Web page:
Planning a trip to a familiar part of the world is always a challenge for me. Do I return to places I have seen before, places I have loved for their beauty or their power or their mystery? Or do I seek out new places, new perspectives, new opportunities to fall in love, new experiences to surprise or unsettle or enfold me? As each journey evolves, it usually ends up being a blend of both – some revisits and some totally new vistas or buildings or historic landscapes. But the balance and the specifics are not always intentional. There is always a question about how much we want to plan and how much we want to leave to chance…and some of that depends on which of us is being asked.
I lean toward the ‘pre-planning’ end of the continuum, my husband toward the ‘chance’ end. This can be a perfect blend or a perfect storm depending on how jet-lagged we are, or how tired of living out of suitcases.
Since our sabbaticals always involve house swaps, some of this is determined by the families who want to exchange their homes in wherever for the opportunity to come to Denver. We try to be very open in the early days of the process, allowing the tilt of the universe at the moment to determine some of our direction. As things start to gel, though, it is harder to remain completely in the moment, or to go with the flow. For instance, we were all set to spend a month in Brittany only to have the family withdraw. My dream of seeing the megalithic tombs and monuments to be found in that part of France, and making a long-desired visit to Gavrinis, had to be set aside. The balance of new to familiar shifted out of our control; a ‘never-before’ experience came off the schedule and well-known locales went back on.
So, these first two weeks have become all about revisiting. However, the grace of writing about this journey in a more public forum has nudged me to pay attention to visiting and revisiting with a more focused heart and more intentional mind. Therefore, when we revisited Wells and Glastonbury two days ago – each for a third or fourth time – I awakened to the reality that a revisit can be as fresh an experience as a first visit – if you pay attention to both the internal and the external event.
As we were driving to Glastonbury, I found myself thinking back to my first sight of the Chalice Well. I remember a different anticipation approaching it. I was aware of a different resonance to the energy that permeates that geographic node where ley lines cross and miraculous water emerges from under the Tor. Obviously, my 45-year-old spirit was in a different place than my 60+-year-old spirit; I was in a different stage of life.
The last time I was in Glastonbury (four years ago), my expectations were also different. In 2011, I was eager to re-experience the emotions and energy of my first visit, and I anticipated feeling what I had felt in 1997. I was (unpleasantly) surprised to discover the well had been reconfigured in the intervening decade and a half. It was now beautifully landscaped, and set aside behind a stone wall as a place of reflection rather than the wild and chaotic environment of my first visit. I left that day disappointed and upset. Two days ago, I tried to set aside any preconceived notions of what I might feel; I tried to let go of the expectation that I should be transformed in some noticeable way every time I enter a sacred site…and that I should be able to reflect on that instantly or I am not making the most of the opportunity.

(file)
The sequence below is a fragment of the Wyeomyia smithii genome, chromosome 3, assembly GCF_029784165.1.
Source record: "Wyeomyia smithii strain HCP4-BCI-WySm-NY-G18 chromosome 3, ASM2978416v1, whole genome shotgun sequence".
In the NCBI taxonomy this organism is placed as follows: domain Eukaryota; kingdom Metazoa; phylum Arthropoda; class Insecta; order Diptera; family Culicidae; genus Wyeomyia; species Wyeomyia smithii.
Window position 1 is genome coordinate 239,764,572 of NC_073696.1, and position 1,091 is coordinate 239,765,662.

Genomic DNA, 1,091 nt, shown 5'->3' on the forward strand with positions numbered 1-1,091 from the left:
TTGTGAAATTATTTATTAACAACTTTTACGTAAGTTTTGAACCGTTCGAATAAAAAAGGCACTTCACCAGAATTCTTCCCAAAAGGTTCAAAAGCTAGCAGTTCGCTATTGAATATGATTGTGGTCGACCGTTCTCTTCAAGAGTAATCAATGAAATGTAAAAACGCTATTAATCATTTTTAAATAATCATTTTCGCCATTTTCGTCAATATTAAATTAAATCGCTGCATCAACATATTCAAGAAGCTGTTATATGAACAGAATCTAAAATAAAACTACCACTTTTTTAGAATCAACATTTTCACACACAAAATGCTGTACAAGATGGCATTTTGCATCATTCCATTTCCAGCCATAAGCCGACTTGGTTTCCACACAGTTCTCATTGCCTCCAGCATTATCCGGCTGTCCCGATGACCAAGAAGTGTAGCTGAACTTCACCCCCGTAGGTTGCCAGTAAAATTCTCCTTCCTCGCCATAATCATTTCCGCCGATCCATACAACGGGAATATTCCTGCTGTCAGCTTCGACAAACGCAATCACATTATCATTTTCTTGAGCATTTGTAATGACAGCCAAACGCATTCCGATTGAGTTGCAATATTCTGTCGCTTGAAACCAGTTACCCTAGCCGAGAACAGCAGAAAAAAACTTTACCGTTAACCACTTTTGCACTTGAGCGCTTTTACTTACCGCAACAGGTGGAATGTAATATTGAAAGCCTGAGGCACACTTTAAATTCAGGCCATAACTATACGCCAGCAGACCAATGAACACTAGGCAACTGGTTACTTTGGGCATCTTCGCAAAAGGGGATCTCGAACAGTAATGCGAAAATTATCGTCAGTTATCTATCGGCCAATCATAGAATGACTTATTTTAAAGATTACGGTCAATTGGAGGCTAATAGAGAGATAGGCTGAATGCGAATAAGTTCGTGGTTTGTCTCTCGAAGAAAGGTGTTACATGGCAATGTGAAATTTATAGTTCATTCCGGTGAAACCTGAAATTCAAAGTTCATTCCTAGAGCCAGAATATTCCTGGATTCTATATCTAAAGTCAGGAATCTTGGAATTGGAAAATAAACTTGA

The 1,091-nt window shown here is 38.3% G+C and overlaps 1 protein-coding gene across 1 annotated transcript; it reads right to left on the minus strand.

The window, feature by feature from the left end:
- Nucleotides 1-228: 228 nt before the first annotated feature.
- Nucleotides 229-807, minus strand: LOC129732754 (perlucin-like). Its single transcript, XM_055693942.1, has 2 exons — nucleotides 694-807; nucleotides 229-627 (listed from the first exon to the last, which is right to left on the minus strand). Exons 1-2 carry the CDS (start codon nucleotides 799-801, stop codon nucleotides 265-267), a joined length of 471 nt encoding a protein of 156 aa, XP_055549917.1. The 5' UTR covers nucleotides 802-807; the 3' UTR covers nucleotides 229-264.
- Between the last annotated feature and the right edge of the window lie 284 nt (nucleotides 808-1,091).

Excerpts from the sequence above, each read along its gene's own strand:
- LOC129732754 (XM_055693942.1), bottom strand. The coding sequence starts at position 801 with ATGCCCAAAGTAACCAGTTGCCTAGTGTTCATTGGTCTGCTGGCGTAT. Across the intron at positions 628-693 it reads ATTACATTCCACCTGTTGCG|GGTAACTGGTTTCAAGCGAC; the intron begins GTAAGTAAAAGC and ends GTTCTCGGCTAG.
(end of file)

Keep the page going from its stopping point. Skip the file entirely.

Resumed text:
I believe I am discovering that ‘revisiting’ is a little like being married for a long time, or being with a friend who has known you for years. The person you married, the friend you have cherished and celebrated, is not the same from day to day or week to week, or decade to decade. But we often behave as if they should be. The fiercely idealistic partner with whom you exchanged vows may have matured (years ago) into a wiser and more compassionate person, able to see and appreciate shades of grey they could never have admitted existed in their 20s. (Personally, I call that my Joan-of-Arc phase. I was willing to go to the stake for the principle of the thing – whatever the thing was.) Have we noticed? Or do we still respond to them as if they are now as critical or judgmental as they once were?
How open are we to revisiting our beliefs about our family (parents, children, siblings), our friends, our colleagues, our enemies, ourselves?
Do we awaken – maybe not every day, but at least once in awhile – and wonder what surprises may be in store in the most ordinary of days? Or do we project our past so fully onto our present that we cannot have a new experience, only the old ones over and over?
When I stopped expecting the Chalice Well to be frozen like a bee in amber, I was able to rejoice in what I found two days ago and what I felt in that moment. Yes, I still cherish my memories of the whimsical and haphazard Well I first experienced almost 20 years ago, but I also cherish the new place and the new feeling that comes when the present woman I am meets the present geography of the Well. After all, we have both changed. And the layers of life add a rich depth of nuance to the blessing of being here, now.
I invite you to join me this week in paying attention to one familiar person or place or task or experience…and paying attention to the fact that it is a living entity, constantly changing. I invite you to notice and celebrate the change.
Text © 2015, Andrea La Sonde Anastos
Photos © 2015, 2011 Immram Chara, LLC